# Recursion and Iteration

1. Iteration
2. Recursion
This chapter is from the book

### This chapter is from the book 

In Chapter 1, Immutability, I stated that functional programming makes use of recursion in order to eliminate assignment. In this chapter, we will look at the two different varieties of recursion; one we will call iteration and the other will retain the original name: recursion.

## Iteration

TCO is the remedy for the infinite stack depth implied by infinite recursive loops. However, TCO is only applicable if the recursive call is the very last thing to be executed within the function. Such functions are often called tail call functions.

Here is a very traditional implementation of a function to create a list of Fibonacci numbers:

```(defn fibs-work [n i fs]
(if (= i n)
fs
(fibs-work n (inc i) (conj fs (apply + (take-last 2 fs))))))
(defn fibs [n]
(cond
(< n 1) []
(= n 1) [1]
:else (fibs-work n 2 [1 1])))```

This program is written in Clojure, which is a variant of Lisp. You call this function like this:

`(fibs 15)`

And it returns an array of the first 15 Fibonacci numbers:

`[1 1 2 3 5 8 13 21 34 55 89 144 233 377 610]`

Many programmers experience eyestrain headaches the first few times they look at Lisp, mostly because the parentheses don’t seem to make any sense. So let me give you a very brief tutorial about those parentheses.

### Very Brief Clojure Tutorial

1. This is a typical function call in C, C++, C#, and Java: f(x);.

2. Here is the same function in Lisp: (f x).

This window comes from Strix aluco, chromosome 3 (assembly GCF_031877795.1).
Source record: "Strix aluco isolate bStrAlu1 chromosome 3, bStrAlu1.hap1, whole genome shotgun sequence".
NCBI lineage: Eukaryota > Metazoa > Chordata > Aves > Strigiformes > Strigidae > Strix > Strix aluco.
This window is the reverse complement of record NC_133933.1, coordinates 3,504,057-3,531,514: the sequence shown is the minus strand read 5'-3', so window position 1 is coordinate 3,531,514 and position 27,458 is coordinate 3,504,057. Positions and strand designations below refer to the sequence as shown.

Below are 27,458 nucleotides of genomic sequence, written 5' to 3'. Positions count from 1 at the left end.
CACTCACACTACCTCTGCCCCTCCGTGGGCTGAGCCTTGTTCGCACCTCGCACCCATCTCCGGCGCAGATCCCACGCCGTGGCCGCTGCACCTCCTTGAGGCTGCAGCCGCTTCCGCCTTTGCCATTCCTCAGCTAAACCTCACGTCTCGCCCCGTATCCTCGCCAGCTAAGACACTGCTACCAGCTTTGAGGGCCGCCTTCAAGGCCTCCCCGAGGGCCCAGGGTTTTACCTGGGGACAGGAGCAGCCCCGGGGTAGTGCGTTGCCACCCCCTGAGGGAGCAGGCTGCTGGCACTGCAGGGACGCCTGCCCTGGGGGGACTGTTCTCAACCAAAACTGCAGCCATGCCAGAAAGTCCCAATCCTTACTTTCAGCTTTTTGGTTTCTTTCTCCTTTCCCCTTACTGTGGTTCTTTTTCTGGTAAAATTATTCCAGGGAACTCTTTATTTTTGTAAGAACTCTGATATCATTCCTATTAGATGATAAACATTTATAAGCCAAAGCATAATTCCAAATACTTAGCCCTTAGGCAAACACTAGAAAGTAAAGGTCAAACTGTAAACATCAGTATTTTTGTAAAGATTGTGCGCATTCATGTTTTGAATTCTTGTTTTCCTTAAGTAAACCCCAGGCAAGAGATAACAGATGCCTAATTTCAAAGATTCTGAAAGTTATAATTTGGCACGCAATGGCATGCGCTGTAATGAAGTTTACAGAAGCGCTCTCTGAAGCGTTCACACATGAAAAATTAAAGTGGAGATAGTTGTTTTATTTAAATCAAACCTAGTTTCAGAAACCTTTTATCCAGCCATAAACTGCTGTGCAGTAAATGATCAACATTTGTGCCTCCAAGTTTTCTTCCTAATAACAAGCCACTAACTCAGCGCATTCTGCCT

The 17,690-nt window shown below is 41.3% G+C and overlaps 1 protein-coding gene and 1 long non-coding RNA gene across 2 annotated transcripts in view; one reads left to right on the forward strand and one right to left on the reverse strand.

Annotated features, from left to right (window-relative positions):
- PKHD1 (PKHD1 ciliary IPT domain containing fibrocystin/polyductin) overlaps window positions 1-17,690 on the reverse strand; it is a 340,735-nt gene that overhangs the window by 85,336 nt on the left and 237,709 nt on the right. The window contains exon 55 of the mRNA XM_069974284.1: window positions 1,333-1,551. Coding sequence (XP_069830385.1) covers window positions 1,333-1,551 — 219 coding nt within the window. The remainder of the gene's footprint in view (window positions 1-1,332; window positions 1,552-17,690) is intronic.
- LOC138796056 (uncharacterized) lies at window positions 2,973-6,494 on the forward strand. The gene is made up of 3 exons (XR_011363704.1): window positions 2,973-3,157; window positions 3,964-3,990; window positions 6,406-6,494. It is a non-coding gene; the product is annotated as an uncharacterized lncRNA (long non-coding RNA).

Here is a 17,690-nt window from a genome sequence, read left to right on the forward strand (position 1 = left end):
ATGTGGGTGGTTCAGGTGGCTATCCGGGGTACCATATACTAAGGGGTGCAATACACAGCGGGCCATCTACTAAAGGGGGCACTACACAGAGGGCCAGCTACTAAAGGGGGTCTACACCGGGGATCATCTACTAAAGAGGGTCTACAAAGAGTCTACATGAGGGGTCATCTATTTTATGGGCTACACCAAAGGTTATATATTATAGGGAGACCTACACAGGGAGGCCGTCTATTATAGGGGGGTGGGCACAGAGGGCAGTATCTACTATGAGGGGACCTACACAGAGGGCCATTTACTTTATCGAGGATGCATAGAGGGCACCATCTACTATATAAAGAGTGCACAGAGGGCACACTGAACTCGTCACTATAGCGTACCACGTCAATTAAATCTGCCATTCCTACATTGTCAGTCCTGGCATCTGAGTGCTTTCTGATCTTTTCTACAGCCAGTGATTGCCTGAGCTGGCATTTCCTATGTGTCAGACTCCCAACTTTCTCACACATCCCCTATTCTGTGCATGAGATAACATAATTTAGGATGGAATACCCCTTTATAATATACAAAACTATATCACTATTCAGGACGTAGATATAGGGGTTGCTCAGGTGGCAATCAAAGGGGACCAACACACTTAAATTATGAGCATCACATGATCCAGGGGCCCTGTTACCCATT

3. Now you know Lisp. Here ends the tutorial.

That’s not much of an exaggeration. The syntax of Lisp is really that simple.

The syntax of Clojure is just a bit more complicated. So let’s take the above program apart, one statement at a time.

First there’s defn, which looks like it is being called as a function. Let’s go with that for now. The truth is mostly compatible with that view. So the defn “function” defines a new function from its arguments. The functions being defined are named fibs-work and fibs. The square brackets after the function name enclose the names of the arguments of the function.1 So the fibs function takes a single argument named n, while the fibs-work function takes three arguments named n, i, and fs.

Following the argument list is the body of the function. So the body of the fibs function is a call to the cond function. Think of cond like a switch statement that returns a value. The fibs function returns the value returned by cond.

The arguments to cond are a set of pairs. The first element in each pair is a predicate, and the second is the value that cond will return if that predicate is true. The cond function walks down the list of pairs until it sees a true predicate, and then it returns the corresponding value.

The predicates are just function calls. The (< n 1) predicate simply calls the < function with n and 1. It returns true if n is less than 1. The (= n 1) predicate calls the = function, which returns true if its arguments are equal. The :else predicate is considered true.

The value returned by cond for the (< n 1) predicate is [], an empty vector. If (= n 1), then cond returns a vector containing 1. Otherwise, cond returns the value produced by the fibs-work function.

So, the fibs function returns [] if n is less than 1, [1] if n is equal to 1, and (fibs-work n 2 [1 1]) in every other case.

Got it? Make sure you do. Go back over it until you do.